A Doctor's Duty in a Palestinian Prison Camp in Israel

Ishay Lev, MD

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In This Article

Monday

A guard barged into the clinic's tent shouting something about Cell Block 5: "He collapsed...the whole cell is storming the fences, come quick." The medics, 30- to 40-year-old reserve men who were now on break from their daily jobs as insurance salesmen and the like, acted as if they didn't hear a thing. They continued playing chess until one of them remarked, "It's the same guy from Saturday -- he was evacuated and examined at the hospital -- it's nothing." A few brisk, but friendly orders made them realize that I was serious as they rushed to get the medic bag and a gurney.

The "cell" blocks were actually outdoor compounds of tents and showers enclosed by fences and barbed wire. As we ran over, we saw almost a hundred men trying to bring the fence down, shouting "Doctor! Doctor!" The soldiers were standing in front of them pointing their guns at the crowd silently, angry, and maybe, frightened. We rushed over. The gate was already open as we approached, but there was nothing happening. The medic who was with me observed the scene casually as if it were an action movie and the end were not really relevant.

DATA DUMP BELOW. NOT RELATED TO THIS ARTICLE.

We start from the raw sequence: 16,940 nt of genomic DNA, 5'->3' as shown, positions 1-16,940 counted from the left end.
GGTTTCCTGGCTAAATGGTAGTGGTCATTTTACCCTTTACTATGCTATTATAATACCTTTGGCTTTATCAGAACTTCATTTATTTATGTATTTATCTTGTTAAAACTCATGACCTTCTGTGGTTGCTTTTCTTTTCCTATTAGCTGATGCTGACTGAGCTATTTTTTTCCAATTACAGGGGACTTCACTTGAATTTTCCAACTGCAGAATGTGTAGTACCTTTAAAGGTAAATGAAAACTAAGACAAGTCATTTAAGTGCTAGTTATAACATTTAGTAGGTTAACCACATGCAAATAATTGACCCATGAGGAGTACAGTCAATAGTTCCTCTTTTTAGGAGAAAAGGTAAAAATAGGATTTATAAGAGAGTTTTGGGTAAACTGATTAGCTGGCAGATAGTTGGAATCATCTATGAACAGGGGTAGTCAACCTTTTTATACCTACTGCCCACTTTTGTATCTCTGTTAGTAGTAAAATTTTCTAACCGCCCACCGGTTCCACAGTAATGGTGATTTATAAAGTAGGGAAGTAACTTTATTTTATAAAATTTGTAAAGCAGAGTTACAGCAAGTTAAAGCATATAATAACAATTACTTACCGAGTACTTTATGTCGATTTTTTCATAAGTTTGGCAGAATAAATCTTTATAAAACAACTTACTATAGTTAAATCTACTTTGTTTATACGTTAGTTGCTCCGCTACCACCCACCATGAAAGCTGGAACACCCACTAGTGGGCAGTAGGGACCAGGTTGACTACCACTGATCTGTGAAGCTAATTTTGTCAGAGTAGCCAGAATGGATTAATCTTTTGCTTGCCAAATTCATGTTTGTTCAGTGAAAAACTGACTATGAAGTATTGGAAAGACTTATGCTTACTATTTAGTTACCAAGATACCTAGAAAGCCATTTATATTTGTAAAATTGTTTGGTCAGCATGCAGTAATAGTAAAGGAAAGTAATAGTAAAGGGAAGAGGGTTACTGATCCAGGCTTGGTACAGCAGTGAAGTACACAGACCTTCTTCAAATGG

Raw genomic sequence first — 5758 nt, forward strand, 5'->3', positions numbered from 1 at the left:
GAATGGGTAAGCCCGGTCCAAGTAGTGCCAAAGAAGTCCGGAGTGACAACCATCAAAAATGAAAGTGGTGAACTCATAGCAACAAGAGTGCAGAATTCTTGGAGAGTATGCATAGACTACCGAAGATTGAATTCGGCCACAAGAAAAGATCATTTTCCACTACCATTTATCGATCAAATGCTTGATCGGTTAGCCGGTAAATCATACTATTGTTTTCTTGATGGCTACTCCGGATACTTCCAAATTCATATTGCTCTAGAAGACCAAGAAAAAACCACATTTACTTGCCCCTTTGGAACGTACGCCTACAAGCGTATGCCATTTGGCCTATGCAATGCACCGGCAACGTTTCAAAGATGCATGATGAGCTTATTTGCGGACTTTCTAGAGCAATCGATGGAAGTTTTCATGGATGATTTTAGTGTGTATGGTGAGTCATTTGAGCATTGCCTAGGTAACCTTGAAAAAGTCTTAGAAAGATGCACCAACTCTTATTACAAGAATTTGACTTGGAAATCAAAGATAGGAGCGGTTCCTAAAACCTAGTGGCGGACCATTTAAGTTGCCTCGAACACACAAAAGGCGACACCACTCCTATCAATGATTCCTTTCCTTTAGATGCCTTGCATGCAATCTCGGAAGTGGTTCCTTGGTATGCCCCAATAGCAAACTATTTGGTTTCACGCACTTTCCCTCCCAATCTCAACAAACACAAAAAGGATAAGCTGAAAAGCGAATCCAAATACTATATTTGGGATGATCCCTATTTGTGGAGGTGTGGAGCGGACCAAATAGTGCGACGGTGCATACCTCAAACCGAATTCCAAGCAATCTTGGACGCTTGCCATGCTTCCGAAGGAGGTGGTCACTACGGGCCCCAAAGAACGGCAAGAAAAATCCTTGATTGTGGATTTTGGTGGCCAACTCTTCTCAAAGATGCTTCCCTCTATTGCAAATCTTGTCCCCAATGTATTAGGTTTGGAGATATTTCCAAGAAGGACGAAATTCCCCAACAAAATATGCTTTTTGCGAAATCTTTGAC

I grabbed the gurney, opened it, and took it into the cell. The inmates put their friend on the gurney and brought him out. I took his hand and looked at him -- he looked OK -- he was breathing; the hand was warm and of normal muscle tone and the pulse was full and regular. I sent him on to the clinic. As I came back, I stood over him and put my hand on his shoulder. I looked into his half-closed eyes for a minute and asked him in Arabic what was bothering him; he started to cry.

The rest of the examination and a liter of intravenous saline transfusion were performed not because of the urgent medical need, but because both of us wanted to keep things as "medical" as possible. I didn't ask myself what happened exactly and why the camp almost went into a riot; I did my job -- that's why I thought I was there. I asked myself why I was endangering myself by going into the cell block with the gurney, and I suddenly realized that I was acting as accepted by an adult figure -- one of the only ones there! A heavy load of loneliness and responsibility was suddenly back on my young physician shoulders.

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